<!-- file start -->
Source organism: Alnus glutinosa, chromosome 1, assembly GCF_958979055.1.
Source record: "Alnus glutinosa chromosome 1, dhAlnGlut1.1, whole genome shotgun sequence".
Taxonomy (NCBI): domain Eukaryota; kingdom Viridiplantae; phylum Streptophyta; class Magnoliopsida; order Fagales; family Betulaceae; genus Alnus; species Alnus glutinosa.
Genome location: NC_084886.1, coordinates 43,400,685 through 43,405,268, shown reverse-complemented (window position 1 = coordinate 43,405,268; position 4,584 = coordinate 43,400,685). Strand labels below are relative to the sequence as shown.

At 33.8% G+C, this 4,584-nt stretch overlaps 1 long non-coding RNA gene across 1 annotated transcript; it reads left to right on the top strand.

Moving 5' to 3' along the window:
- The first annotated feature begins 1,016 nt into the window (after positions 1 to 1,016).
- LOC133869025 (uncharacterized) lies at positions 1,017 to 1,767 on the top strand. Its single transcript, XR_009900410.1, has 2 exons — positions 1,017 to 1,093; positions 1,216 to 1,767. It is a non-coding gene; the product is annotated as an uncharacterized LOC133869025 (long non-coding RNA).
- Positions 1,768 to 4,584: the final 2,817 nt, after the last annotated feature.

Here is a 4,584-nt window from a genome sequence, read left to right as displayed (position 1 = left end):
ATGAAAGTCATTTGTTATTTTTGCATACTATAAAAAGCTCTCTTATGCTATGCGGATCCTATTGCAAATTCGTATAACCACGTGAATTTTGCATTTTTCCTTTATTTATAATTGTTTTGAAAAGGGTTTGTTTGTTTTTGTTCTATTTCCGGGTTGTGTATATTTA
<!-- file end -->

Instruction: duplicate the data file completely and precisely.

Source organism: Alnus glutinosa, chromosome 1, assembly GCF_958979055.1.
Source record: "Alnus glutinosa chromosome 1, dhAlnGlut1.1, whole genome shotgun sequence".
Taxonomy (NCBI): domain Eukaryota; kingdom Viridiplantae; phylum Streptophyta; class Magnoliopsida; order Fagales; family Betulaceae; genus Alnus; species Alnus glutinosa.
Genome location: NC_084886.1, coordinates 43,400,685 through 43,405,268, shown reverse-complemented (window position 1 = coordinate 43,405,268; position 4,584 = coordinate 43,400,685). Strand labels below are relative to the sequence as shown.

At 33.8% G+C, this 4,584-nt stretch overlaps 1 long non-coding RNA gene across 1 annotated transcript; it reads left to right on the top strand.

Moving 5' to 3' along the window:
- The first annotated feature begins 1,016 nt into the window (after positions 1 to 1,016).
- LOC133869025 (uncharacterized) lies at positions 1,017 to 1,767 on the top strand. Its single transcript, XR_009900410.1, has 2 exons — positions 1,017 to 1,093; positions 1,216 to 1,767. It is a non-coding gene; the product is annotated as an uncharacterized LOC133869025 (long non-coding RNA).
- Positions 1,768 to 4,584: the final 2,817 nt, after the last annotated feature.

Here is a 4,584-nt window from a genome sequence, read left to right as displayed (position 1 = left end):
ATGAAAGTCATTTGTTATTTTTGCATACTATAAAAAGCTCTCTTATGCTATGCGGATCCTATTGCAAATTCGTATAACCACGTGAATTTTGCATTTTTCCTTTATTTATAATTGTTTTGAAAAGGGTTTGTTTGTTTTTGTTCTATTTCCGGGTTGTGTATATTTA